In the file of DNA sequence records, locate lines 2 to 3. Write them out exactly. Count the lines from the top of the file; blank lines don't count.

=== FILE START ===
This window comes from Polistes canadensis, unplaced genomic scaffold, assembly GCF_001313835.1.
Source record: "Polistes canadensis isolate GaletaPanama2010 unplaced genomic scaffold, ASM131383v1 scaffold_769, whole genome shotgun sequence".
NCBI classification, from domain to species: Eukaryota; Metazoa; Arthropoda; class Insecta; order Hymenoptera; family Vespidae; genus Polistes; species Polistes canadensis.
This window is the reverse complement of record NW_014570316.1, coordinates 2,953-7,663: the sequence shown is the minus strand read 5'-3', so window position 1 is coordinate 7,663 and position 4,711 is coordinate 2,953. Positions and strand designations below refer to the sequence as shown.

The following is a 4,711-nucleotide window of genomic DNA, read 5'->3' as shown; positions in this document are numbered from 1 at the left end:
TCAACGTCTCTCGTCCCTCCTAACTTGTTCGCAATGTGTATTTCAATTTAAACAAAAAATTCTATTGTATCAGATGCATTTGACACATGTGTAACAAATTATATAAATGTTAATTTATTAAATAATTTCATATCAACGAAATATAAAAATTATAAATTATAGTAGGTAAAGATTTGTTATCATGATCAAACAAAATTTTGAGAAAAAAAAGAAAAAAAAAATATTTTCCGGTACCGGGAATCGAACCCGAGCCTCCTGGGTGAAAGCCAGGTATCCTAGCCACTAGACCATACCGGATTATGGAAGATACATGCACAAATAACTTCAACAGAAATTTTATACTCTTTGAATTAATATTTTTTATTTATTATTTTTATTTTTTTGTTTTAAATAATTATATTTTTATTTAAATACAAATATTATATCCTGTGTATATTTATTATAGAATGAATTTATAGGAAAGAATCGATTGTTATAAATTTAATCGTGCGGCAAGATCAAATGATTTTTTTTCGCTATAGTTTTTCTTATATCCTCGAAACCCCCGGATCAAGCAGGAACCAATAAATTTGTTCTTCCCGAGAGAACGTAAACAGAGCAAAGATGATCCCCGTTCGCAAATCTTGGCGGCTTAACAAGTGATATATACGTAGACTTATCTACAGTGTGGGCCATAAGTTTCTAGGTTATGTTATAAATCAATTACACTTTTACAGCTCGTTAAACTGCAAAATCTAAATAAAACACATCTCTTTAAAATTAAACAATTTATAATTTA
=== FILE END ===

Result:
Source record: "Polistes canadensis isolate GaletaPanama2010 unplaced genomic scaffold, ASM131383v1 scaffold_769, whole genome shotgun sequence".
NCBI classification, from domain to species: Eukaryota; Metazoa; Arthropoda; class Insecta; order Hymenoptera; family Vespidae; genus Polistes; species Polistes canadensis.